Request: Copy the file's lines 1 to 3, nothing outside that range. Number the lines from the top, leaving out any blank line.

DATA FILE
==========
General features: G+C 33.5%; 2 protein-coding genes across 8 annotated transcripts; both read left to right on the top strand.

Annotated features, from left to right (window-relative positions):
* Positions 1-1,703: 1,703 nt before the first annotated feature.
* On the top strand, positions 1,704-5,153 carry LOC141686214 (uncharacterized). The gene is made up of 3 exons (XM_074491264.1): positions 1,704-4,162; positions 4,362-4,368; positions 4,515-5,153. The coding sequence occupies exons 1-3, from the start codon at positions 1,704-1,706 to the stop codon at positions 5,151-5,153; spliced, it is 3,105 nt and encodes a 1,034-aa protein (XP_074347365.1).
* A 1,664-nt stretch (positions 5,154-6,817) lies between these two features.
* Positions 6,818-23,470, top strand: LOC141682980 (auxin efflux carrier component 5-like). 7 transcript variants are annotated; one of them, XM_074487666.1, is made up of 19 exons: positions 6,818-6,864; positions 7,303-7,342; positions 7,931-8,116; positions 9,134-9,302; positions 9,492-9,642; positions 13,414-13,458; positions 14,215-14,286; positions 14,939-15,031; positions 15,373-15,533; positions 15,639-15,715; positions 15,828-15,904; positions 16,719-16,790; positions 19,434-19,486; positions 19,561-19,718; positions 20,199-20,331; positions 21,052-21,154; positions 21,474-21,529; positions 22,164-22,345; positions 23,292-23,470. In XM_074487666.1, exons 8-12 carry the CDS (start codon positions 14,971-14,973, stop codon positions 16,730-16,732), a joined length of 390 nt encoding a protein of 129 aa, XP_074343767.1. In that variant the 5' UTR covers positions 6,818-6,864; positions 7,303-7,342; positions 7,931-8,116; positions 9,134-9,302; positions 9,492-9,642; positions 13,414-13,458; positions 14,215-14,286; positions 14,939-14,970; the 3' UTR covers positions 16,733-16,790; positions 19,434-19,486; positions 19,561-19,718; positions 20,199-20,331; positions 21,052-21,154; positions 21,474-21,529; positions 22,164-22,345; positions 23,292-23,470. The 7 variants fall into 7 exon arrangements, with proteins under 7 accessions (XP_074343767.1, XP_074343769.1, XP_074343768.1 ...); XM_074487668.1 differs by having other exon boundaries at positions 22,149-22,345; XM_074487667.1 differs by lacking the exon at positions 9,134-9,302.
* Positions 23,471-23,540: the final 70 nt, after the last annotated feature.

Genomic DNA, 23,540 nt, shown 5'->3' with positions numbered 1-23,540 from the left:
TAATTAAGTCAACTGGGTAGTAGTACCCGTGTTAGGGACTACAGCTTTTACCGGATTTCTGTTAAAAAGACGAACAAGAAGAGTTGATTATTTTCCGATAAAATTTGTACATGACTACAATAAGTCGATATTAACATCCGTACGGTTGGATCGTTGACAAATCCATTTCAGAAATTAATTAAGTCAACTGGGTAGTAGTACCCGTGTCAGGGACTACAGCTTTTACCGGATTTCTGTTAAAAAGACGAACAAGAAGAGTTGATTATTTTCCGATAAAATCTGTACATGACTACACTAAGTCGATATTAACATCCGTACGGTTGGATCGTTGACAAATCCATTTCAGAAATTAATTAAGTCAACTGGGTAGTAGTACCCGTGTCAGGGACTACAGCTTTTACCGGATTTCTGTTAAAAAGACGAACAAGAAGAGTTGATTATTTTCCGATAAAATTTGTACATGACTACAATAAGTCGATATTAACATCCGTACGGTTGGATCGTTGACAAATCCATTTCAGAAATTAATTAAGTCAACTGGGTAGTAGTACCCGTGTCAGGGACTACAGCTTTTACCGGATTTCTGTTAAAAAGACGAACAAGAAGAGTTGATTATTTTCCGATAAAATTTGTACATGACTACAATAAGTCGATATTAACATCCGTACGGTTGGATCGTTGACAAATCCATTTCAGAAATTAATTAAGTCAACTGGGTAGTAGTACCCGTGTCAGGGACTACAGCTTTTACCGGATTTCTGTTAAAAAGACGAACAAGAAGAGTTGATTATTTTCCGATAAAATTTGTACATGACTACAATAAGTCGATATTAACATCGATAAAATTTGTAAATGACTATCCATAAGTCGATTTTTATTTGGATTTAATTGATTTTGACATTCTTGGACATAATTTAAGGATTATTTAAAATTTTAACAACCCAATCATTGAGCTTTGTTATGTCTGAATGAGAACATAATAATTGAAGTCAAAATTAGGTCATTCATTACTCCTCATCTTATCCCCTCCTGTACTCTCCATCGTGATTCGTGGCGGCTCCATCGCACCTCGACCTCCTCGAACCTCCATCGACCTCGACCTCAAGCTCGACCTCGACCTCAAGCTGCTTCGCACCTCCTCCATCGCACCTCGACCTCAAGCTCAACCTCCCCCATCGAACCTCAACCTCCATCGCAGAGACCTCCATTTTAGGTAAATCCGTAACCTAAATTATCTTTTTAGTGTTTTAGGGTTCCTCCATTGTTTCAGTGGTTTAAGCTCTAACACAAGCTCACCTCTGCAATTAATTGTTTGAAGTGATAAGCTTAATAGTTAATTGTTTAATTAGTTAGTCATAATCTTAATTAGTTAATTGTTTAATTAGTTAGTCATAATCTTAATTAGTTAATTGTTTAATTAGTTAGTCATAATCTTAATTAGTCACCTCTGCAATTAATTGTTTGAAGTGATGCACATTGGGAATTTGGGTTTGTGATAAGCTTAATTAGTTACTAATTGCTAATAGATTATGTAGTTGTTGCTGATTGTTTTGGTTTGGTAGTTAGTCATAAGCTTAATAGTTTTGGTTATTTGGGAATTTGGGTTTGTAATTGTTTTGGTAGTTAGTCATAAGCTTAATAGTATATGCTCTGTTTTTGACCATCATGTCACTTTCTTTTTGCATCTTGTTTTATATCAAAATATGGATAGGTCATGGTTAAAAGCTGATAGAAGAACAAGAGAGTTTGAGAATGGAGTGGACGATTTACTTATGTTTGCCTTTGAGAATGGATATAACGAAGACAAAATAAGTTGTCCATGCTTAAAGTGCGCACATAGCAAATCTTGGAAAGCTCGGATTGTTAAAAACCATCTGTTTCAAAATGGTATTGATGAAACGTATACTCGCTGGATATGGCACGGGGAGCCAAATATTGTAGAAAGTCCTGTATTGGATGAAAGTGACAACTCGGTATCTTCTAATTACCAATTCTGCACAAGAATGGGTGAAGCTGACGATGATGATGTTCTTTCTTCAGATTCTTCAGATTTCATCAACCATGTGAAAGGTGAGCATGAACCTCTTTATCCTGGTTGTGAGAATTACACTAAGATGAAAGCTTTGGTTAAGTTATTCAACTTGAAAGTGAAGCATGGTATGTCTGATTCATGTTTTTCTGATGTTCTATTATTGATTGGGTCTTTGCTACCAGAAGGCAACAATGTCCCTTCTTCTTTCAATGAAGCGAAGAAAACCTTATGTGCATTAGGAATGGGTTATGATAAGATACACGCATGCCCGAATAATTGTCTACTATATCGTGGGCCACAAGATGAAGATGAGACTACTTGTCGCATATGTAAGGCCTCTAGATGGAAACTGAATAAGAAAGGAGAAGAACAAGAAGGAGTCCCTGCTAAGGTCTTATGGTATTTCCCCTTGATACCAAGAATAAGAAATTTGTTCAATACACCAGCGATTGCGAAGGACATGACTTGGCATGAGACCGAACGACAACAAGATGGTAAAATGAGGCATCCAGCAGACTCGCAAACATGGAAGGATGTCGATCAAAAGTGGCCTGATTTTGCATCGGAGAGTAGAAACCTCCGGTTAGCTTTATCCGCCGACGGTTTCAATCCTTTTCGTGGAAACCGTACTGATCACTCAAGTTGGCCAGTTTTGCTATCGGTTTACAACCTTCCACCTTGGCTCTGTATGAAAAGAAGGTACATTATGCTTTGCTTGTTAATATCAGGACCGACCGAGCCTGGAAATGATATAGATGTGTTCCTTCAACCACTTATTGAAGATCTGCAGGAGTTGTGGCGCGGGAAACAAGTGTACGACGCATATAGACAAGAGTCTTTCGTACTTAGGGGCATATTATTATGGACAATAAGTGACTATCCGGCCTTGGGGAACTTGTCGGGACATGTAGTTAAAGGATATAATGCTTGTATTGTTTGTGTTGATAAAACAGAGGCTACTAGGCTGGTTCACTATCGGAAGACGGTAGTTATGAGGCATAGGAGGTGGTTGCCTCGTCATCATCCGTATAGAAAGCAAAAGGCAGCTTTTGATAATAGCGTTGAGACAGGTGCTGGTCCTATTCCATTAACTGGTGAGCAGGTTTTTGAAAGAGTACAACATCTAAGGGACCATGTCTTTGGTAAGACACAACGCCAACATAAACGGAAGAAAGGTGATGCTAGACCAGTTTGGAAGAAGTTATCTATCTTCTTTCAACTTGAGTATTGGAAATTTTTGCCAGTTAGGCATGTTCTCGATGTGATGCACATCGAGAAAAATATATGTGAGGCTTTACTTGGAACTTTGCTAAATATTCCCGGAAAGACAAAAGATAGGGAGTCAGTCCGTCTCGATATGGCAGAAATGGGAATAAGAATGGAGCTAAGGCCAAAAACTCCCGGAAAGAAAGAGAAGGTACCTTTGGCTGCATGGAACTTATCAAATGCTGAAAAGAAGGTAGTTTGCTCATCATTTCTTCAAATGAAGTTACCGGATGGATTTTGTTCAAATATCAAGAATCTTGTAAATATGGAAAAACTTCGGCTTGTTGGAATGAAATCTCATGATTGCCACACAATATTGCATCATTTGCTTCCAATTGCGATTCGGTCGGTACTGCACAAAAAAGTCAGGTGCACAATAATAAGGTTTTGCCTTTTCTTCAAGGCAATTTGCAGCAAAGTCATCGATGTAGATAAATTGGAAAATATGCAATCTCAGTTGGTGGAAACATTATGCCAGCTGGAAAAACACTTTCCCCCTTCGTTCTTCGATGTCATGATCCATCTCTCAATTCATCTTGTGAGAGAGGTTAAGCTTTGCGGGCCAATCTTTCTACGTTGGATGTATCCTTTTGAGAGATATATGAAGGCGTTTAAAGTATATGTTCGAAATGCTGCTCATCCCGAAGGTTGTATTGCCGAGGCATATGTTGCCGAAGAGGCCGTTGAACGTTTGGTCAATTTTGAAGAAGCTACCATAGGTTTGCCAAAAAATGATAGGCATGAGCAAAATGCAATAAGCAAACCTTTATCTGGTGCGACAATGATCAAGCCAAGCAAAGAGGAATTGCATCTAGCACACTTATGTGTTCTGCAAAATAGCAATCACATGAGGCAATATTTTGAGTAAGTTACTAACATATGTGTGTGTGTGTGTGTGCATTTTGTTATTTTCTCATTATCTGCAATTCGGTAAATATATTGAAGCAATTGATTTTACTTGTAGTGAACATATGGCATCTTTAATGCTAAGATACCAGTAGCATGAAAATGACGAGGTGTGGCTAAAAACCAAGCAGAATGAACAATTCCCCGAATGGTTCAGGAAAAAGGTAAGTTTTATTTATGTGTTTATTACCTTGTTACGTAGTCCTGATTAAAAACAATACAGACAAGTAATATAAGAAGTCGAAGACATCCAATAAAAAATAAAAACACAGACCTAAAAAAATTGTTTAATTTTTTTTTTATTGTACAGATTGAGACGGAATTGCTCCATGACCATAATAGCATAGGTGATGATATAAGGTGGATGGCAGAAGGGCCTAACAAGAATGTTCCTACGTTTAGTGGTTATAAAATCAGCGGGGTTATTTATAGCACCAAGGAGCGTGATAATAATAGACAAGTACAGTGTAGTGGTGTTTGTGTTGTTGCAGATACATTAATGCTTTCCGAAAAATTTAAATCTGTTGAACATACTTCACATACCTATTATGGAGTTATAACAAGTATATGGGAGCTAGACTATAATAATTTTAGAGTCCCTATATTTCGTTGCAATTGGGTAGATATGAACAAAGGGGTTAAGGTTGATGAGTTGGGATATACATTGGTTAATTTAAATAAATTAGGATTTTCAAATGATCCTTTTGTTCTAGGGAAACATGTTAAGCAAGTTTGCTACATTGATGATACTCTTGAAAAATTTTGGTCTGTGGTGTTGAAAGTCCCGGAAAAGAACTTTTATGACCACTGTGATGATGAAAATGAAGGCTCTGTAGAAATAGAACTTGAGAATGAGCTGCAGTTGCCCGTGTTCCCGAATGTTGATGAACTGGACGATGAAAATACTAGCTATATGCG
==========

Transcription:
General features: G+C 33.5%; 2 protein-coding genes across 8 annotated transcripts; both read left to right on the top strand.

Annotated features, from left to right (window-relative positions):
* Positions 1-1,703: 1,703 nt before the first annotated feature.